Talking About Family Cancer Risk

April 2, 2019 by Ashley Dedmon
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Ashley Dedmon

Proactive Genes: Can you describe your family’s experience with breast cancer?

Ashley Dedmon:Breast cancer impacted three generations of women in my family. In 2003, when I was 18 years old, my mother was diagnosed with stage 4 metastatic breast cancer and, unfortunately, lost her four-year battle at the young age of 52.

Shortly after my mother’s battle, my father was diagnosed with prostate cancer, and is now a cancer survivor. With a family history that includes three generations of women affected by breast cancer, I decided to undergo genetic testing and discovered I was BRCA2 positive, a leading marker for the disease.

A cancer diagnosis can come with a lot of emotions, before having these discussions, how can parents first prepare themselves for these conversations?

A cancer diagnosis is not the patient’s fault, nor are they or should they feel they will be a burden on their family and friends.

It is important that the patient talk with their spouse, significant other, their doctor, a family member or friend before speaking with their children. Create a game plan for the discussion. Practice the conversation and even try to anticipate their responses or questions. You know your children best!

Have the conversation when your feelings and emotions are not at their highest. Our children can pick up on our feelings and emotions. If we are panicked and frantic, they will pick up on that. I’m not suggesting you hide your feelings and emotions of concern or sadness. Our children need to know that this is a serious and important conversation.

Have in mind or written down how much information you will share with them in the first conversation. This is not a one-time discussion; a cancer diagnosis is a journey and a process.

I feel it is important to use the words “I am sick.” Our children understand what it means to be sick and usually will show concern and comfort.

Be patient with yourself and your children. There will be many feelings and emotions displayed during the conversation, but the good thing is you get to set the tone. It is important that your children hear the news from you, before they overhear it, hear it from someone else, or hear a friend’s personal experience with a cancer diagnosis. Hearing it from you is powerful! It opens the door for communication, transparency, and reassurance.

Know that this journey is a process, and this disease can have an impact on the patient and their entire family. Have no expectations and know that everyone handles and processes information differently.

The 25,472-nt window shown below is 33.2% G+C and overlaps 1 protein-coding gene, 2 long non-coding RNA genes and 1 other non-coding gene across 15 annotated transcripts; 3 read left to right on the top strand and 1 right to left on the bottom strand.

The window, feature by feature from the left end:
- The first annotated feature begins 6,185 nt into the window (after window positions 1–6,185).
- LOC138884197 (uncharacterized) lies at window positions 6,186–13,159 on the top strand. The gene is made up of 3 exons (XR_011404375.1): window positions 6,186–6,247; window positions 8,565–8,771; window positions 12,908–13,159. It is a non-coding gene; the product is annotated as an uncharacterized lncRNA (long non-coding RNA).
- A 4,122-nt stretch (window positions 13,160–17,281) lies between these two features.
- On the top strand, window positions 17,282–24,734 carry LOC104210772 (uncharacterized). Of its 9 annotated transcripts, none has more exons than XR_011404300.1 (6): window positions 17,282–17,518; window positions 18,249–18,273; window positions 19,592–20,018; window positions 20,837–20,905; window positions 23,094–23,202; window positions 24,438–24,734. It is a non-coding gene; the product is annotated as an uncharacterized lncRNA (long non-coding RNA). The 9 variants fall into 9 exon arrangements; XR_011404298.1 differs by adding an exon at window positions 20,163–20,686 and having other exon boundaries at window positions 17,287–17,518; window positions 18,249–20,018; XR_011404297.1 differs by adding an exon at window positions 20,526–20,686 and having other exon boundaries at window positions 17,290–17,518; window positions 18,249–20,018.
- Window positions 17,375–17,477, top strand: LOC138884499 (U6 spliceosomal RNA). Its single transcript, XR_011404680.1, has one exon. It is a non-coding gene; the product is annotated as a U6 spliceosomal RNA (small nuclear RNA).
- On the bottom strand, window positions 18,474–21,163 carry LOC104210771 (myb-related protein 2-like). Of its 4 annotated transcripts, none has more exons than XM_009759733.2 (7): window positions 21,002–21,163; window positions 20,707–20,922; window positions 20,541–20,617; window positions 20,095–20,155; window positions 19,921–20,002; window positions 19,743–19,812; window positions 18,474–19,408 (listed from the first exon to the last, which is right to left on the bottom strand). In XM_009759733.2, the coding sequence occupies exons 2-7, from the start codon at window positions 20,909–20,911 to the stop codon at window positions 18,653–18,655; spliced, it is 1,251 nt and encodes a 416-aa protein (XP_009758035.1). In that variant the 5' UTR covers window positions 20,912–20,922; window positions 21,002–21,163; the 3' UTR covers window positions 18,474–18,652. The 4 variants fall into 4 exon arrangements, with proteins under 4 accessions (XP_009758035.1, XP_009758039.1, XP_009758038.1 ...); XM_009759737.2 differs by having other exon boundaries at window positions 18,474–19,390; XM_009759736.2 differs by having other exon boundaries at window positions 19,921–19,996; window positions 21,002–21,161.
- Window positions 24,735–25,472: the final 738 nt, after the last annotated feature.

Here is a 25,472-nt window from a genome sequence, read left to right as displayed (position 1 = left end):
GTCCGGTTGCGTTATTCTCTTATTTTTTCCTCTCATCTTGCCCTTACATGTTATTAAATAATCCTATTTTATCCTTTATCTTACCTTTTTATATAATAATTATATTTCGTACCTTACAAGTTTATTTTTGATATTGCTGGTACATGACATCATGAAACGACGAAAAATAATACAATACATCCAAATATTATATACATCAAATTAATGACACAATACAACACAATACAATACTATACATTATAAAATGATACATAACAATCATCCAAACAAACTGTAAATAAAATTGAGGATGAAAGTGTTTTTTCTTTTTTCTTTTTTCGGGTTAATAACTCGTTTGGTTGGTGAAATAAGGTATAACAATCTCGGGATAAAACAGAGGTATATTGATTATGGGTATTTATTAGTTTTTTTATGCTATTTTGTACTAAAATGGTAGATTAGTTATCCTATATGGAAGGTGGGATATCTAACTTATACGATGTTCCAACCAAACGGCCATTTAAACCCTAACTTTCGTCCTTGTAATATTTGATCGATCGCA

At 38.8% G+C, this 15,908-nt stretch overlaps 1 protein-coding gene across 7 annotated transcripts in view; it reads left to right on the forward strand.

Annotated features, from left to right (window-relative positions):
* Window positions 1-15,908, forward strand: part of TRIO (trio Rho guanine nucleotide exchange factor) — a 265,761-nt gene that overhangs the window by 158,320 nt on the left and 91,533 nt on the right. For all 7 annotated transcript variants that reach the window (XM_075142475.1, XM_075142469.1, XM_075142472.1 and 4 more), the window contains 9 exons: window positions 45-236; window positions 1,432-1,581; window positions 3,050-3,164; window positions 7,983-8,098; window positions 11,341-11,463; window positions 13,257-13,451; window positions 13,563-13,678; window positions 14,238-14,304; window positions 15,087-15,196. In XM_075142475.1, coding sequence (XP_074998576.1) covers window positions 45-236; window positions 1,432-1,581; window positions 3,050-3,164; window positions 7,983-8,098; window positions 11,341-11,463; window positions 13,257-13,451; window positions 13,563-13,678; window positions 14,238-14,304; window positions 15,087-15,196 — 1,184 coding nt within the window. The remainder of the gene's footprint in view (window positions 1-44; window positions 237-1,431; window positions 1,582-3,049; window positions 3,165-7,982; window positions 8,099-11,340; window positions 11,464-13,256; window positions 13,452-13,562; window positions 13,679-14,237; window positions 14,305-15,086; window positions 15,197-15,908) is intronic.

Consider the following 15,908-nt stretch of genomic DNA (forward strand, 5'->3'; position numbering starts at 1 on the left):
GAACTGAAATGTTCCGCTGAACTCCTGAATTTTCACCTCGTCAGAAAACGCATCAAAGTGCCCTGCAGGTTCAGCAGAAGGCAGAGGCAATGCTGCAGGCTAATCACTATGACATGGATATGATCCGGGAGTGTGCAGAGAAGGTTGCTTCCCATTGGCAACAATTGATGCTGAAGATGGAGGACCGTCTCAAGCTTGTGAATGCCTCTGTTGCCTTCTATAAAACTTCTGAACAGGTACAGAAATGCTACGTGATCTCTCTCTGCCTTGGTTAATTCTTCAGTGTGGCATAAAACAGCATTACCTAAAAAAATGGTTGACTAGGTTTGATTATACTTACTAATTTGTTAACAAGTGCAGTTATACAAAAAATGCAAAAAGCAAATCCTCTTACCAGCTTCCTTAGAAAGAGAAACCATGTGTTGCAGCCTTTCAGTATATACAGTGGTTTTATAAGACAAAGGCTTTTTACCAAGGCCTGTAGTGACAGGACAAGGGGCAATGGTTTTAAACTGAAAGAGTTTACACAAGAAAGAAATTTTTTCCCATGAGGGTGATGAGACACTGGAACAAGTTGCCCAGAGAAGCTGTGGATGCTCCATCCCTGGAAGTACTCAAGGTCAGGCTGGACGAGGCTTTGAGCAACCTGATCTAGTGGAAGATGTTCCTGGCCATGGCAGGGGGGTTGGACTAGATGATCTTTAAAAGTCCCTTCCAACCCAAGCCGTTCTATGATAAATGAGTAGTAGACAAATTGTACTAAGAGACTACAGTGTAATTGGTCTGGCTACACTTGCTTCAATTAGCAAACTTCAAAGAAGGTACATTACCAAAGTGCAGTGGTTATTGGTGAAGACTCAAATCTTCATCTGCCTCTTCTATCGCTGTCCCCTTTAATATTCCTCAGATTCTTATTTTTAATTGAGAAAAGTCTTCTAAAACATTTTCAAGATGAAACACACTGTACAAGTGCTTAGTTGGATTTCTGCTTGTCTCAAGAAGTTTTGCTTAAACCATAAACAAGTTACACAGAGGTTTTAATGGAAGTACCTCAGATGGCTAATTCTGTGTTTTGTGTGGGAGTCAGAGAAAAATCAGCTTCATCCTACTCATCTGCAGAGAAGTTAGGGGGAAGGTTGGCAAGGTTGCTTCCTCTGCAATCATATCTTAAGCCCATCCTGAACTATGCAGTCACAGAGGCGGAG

If  asked, I believe it is important that you reassure to your children that the diagnosis is not their fault. There is nothing they did wrong to cause you to get sick, and there is nothing they can do right to make you well. Have ongoing check-ins with them, and if individual or family counseling is needed, explore that option.

From your own experience with talking with your daughter about your family’s health history, what kind of language do you recommend using when having these discussions?

Many of our conversations about our family health history come when we discuss why we do not eat certain foods. We share with our daughter that we want to try to make healthy decisions to reduce our risk of cancer, diabetes and heart disease (our family health history). We share with her that making healthy decisions keeps us healthy, reduces our risk of getting sick, and improves our quality of life.

We were very open and honest with our daughter. It is important for my husband and I to use proper and child-centric terminology (for example, cancerous vs. malignant) when having our conversations. We have our conversations in a very non-structured and educational way. We let the questions evolve organically, and we are always available for her questions.

Finally, In my 10 years as a health teacher and curriculum writer, I discovered our children are very smart, they are resilient and they can handle heavy information. As adults, we think they cannot handle important information, but they can. We have to give them the opportunity to do so.

What is your biggest piece of advice for parents who have to have discussions about a cancer diagnosis with children?

Simply put, tell them in your own way. Every child is unique, and the discussion should be done at their pace and comfort level. You know your children best, and it is up to you to decide when and how much information to share.

Our children come on the journey with us, so it’s essential to also focus on their emotional, mental, social and physical health.

Stay strong, keep the faith and finish your race!

 

Ashley Dedmon is the founder and CEO of Pink Legacy 50/50, a platform that educates, equips and empowers individuals who are impacted by or at high-risk for breast or ovarian cancer. She is the author of “The Big Discovery” – a children’s book inspired by her time as a young caregiver, a school teacher and her BRCA journey as a mother. Her book is an education tool that facilitates and guides families through a difficult and sensitive conversation. For more information, visit pinklegacy.com.